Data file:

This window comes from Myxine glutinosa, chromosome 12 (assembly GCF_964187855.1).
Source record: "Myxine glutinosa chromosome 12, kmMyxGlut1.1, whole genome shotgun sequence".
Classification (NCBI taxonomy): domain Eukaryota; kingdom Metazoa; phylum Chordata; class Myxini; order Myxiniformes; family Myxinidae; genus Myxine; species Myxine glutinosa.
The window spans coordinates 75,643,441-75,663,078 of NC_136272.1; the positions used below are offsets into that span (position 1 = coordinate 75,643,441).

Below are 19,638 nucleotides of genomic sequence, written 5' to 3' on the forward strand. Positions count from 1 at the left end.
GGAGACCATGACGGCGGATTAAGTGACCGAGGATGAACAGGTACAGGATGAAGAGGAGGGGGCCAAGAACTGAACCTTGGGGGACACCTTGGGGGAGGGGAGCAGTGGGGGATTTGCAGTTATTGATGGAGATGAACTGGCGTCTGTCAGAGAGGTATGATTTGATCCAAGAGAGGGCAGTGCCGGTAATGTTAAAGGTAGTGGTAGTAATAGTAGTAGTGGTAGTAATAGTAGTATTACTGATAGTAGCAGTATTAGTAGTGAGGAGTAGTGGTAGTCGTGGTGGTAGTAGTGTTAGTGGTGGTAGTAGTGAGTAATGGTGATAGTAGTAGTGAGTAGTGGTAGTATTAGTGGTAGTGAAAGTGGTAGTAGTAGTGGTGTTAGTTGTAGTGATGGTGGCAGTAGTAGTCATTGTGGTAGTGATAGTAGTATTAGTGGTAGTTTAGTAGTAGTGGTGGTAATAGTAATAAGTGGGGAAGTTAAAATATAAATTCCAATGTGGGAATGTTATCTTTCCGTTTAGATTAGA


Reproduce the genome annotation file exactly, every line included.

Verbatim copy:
This window comes from Myxine glutinosa, chromosome 12 (assembly GCF_964187855.1).
Source record: "Myxine glutinosa chromosome 12, kmMyxGlut1.1, whole genome shotgun sequence".
Classification (NCBI taxonomy): domain Eukaryota; kingdom Metazoa; phylum Chordata; class Myxini; order Myxiniformes; family Myxinidae; genus Myxine; species Myxine glutinosa.
The window spans coordinates 75,643,441-75,663,078 of NC_136272.1; the positions used below are offsets into that span (position 1 = coordinate 75,643,441).

Below are 19,638 nucleotides of genomic sequence, written 5' to 3' on the forward strand. Positions count from 1 at the left end.
GGAGACCATGACGGCGGATTAAGTGACCGAGGATGAACAGGTACAGGATGAAGAGGAGGGGGCCAAGAACTGAACCTTGGGGGACACCTTGGGGGAGGGGAGCAGTGGGGGATTTGCAGTTATTGATGGAGATGAACTGGCGTCTGTCAGAGAGGTATGATTTGATCCAAGAGAGGGCAGTGCCGGTAATGTTAAAGGTAGTGGTAGTAATAGTAGTAGTGGTAGTAATAGTAGTATTACTGATAGTAGCAGTATTAGTAGTGAGGAGTAGTGGTAGTCGTGGTGGTAGTAGTGTTAGTGGTGGTAGTAGTGAGTAATGGTGATAGTAGTAGTGAGTAGTGGTAGTATTAGTGGTAGTGAAAGTGGTAGTAGTAGTGGTGTTAGTTGTAGTGATGGTGGCAGTAGTAGTCATTGTGGTAGTGATAGTAGTATTAGTGGTAGTTTAGTAGTAGTGGTGGTAATAGTAATAAGTGGGGAAGTTAAAATATAAATTCCAATGTGGGAATGTTATCTTTCCGTTTAGATTAGA